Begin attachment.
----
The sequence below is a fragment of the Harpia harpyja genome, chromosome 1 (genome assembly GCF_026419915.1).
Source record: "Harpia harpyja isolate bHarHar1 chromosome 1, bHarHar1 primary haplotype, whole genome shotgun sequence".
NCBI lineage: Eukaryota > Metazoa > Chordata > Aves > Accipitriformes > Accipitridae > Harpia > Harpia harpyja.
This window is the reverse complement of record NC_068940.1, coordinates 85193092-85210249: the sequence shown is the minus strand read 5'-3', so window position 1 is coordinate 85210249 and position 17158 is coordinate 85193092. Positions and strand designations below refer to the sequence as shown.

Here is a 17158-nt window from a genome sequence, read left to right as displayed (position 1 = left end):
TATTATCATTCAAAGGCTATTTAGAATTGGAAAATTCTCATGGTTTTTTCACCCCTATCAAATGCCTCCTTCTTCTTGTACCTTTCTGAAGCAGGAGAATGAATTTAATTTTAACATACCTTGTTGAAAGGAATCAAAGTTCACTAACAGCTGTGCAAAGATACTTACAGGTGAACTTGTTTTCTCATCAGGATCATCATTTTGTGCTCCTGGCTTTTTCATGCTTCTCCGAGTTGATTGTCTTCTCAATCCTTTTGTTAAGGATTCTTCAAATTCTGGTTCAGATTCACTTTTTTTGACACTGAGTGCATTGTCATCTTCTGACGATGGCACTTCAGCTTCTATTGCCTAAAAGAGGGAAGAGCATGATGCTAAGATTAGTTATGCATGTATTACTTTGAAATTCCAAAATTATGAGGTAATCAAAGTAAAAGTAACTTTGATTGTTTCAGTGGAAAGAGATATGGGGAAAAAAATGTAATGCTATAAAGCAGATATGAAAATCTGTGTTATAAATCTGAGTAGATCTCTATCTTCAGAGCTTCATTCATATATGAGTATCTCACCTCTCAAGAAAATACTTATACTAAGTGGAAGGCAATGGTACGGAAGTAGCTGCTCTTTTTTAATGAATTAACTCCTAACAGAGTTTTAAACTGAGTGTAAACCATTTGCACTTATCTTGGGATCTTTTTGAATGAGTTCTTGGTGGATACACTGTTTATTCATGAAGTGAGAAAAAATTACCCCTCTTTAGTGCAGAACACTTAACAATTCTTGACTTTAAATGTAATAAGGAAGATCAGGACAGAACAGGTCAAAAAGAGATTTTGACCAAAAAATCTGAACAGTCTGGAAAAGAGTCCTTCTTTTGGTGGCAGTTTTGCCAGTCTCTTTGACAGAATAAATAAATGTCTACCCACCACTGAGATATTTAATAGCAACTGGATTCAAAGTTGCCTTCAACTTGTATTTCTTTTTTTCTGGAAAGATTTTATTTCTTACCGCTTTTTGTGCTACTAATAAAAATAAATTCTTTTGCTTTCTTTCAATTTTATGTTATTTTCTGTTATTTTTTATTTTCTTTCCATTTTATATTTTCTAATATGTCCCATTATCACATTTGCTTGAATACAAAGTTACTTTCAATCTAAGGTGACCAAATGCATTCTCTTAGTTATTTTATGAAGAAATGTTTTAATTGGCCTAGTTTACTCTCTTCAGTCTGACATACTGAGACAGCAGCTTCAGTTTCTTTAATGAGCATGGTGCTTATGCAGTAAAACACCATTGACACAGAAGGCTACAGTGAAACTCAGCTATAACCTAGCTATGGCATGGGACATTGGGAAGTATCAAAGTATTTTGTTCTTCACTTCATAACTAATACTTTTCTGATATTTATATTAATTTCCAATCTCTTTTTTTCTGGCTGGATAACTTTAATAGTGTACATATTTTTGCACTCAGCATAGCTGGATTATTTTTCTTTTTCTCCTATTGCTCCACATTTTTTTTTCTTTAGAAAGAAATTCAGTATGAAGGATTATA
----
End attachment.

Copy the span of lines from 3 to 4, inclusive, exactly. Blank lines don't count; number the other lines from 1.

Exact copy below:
NCBI lineage: Eukaryota > Metazoa > Chordata > Aves > Accipitriformes > Accipitridae > Harpia > Harpia harpyja.
This window is the reverse complement of record NC_068940.1, coordinates 85193092-85210249: the sequence shown is the minus strand read 5'-3', so window position 1 is coordinate 85210249 and position 17158 is coordinate 85193092. Positions and strand designations below refer to the sequence as shown.